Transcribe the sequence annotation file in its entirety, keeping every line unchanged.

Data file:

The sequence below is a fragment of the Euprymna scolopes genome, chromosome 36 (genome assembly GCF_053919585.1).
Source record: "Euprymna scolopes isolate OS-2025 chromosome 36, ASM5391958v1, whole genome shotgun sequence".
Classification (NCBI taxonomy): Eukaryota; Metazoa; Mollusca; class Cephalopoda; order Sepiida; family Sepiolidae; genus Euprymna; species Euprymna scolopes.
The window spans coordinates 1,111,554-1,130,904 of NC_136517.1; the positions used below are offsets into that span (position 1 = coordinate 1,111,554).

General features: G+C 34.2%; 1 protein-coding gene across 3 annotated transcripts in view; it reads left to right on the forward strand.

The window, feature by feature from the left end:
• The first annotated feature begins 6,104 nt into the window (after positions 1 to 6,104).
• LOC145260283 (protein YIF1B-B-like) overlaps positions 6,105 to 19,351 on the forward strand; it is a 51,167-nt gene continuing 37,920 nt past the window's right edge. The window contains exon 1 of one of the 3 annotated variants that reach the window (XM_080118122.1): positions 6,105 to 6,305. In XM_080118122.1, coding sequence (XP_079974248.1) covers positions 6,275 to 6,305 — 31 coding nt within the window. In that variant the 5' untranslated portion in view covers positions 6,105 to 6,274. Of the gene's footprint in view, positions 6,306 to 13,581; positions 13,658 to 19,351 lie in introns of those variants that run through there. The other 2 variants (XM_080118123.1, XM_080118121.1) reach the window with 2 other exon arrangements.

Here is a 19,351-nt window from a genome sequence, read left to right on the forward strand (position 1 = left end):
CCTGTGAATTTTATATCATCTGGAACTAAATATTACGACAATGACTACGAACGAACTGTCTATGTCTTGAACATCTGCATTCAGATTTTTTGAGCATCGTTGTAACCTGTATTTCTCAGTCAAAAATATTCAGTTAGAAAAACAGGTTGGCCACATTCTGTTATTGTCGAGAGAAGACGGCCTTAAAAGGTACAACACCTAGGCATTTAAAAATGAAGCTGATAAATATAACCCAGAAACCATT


The sequence below is a fragment of the Euprymna scolopes genome, chromosome 36 (genome assembly GCF_053919585.1).
Source record: "Euprymna scolopes isolate OS-2025 chromosome 36, ASM5391958v1, whole genome shotgun sequence".
Classification (NCBI taxonomy): Eukaryota; Metazoa; Mollusca; class Cephalopoda; order Sepiida; family Sepiolidae; genus Euprymna; species Euprymna scolopes.
The window spans coordinates 1,111,554-1,130,904 of NC_136517.1; the positions used below are offsets into that span (position 1 = coordinate 1,111,554).

General features: G+C 34.2%; 1 protein-coding gene across 3 annotated transcripts in view; it reads left to right on the forward strand.

The window, feature by feature from the left end:
• The first annotated feature begins 6,104 nt into the window (after positions 1 to 6,104).
• LOC145260283 (protein YIF1B-B-like) overlaps positions 6,105 to 19,351 on the forward strand; it is a 51,167-nt gene continuing 37,920 nt past the window's right edge. The window contains exon 1 of one of the 3 annotated variants that reach the window (XM_080118122.1): positions 6,105 to 6,305. In XM_080118122.1, coding sequence (XP_079974248.1) covers positions 6,275 to 6,305 — 31 coding nt within the window. In that variant the 5' untranslated portion in view covers positions 6,105 to 6,274. Of the gene's footprint in view, positions 6,306 to 13,581; positions 13,658 to 19,351 lie in introns of those variants that run through there. The other 2 variants (XM_080118123.1, XM_080118121.1) reach the window with 2 other exon arrangements.

Here is a 19,351-nt window from a genome sequence, read left to right on the forward strand (position 1 = left end):
CCTGTGAATTTTATATCATCTGGAACTAAATATTACGACAATGACTACGAACGAACTGTCTATGTCTTGAACATCTGCATTCAGATTTTTTGAGCATCGTTGTAACCTGTATTTCTCAGTCAAAAATATTCAGTTAGAAAAACAGGTTGGCCACATTCTGTTATTGTCGAGAGAAGACGGCCTTAAAAGGTACAACACCTAGGCATTTAAAAATGAAGCTGATAAATATAACCCAGAAACCATT